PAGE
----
In this latest release, Joshua Tillman certainly keeps the pet-names – “I’m a flower, you’re my bee”, but offers a new rhythm, a lightness which has ditched the dense storytelling prose of the previous album. The track projects some serious similarities to Paul McCartney-written Beatles tunes, it’s brilliantly simple and upbeat with a steady hand-clappingly joyful chorus. The paint-splattered, Caribou style cover design positions this single in not quite as ludicrous or ornate a fashion as the other cover art. It will be interesting to see what comes next.


Summer 08, July 2016

Metronomy are not predictable. The English Riviera (2011) was kind of… polite and delicate but still – a spoonful of electro helps the kids get down. Corinne was fun and filled with quirky lyrics, the electro-pop winner of the album. Then came Love Letters (2013) which was confusingly innovative at the time, completely different to other releases that year in what we thought was Metronomy’s “category”. It turns out they don’t really have a category.

The Upsetter is the opening of Love Letters and was an acoustic, emotional tug but still managed to retain the same humorous vocals and sarcasm apparent in I’m Aquarius. The tracks all kind of mocked modern relationships and our obsession with being “the same”: “Cause you’re a novice and I’m a Taurus and we’ve had problems, we’re notorious for them”. Monstrous also mocked the listener with its bizarre intro and Love Letters was a bit of a joke with (ironically) another “monstrous” intro before an explosion of chorus. But it was great!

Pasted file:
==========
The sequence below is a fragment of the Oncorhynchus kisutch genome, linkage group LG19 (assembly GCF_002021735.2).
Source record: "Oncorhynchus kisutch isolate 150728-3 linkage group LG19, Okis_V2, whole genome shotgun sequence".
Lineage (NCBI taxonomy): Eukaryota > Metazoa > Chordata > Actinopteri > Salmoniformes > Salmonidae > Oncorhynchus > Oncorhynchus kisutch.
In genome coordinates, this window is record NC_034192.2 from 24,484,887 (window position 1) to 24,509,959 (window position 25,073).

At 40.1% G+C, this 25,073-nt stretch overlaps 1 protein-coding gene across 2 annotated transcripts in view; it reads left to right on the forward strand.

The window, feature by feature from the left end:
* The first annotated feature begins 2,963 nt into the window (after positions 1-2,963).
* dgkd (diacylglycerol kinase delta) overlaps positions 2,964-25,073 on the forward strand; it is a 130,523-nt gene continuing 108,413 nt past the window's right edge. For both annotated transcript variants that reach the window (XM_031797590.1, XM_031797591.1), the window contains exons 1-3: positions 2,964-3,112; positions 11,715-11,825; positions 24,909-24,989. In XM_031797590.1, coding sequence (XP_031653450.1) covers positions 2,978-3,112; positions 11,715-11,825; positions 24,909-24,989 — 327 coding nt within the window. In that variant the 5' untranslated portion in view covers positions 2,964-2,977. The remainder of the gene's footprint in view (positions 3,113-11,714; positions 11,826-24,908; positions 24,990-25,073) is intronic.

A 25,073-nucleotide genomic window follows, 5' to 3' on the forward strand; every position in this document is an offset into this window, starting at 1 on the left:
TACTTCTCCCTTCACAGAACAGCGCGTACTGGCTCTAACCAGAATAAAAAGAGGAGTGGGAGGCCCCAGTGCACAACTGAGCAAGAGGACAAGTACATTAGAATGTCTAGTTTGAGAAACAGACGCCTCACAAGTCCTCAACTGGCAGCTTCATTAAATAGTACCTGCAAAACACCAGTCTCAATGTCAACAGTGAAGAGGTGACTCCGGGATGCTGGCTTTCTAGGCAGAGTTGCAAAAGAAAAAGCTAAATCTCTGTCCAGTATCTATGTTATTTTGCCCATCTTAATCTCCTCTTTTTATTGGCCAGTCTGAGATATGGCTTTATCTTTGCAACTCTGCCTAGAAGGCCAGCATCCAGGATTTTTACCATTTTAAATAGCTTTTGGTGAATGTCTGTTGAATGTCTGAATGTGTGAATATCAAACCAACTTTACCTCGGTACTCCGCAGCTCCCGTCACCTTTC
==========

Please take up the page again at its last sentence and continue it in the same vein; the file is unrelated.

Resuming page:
And this year they present to us a 70s infused collection of psychedelic funk tracks with stupid but endearing lyrics. Back Together initially sounds like it’s been influenced by Bloc Party but casually erupts into an expertly unpredictable piece with boisterous drums and a disco finish. The lyrics of course are sarcastic. Miami Logic has vocals which tease and excite, the high parts igniting a real warmth: “I saw it on a television show”.

But it’s the dance-funk of Old Skool which is refreshingly…sexy and is a perfect example of how Metronomy have kept their bitter, arrogant lyrics but transformed the noise surrounding it.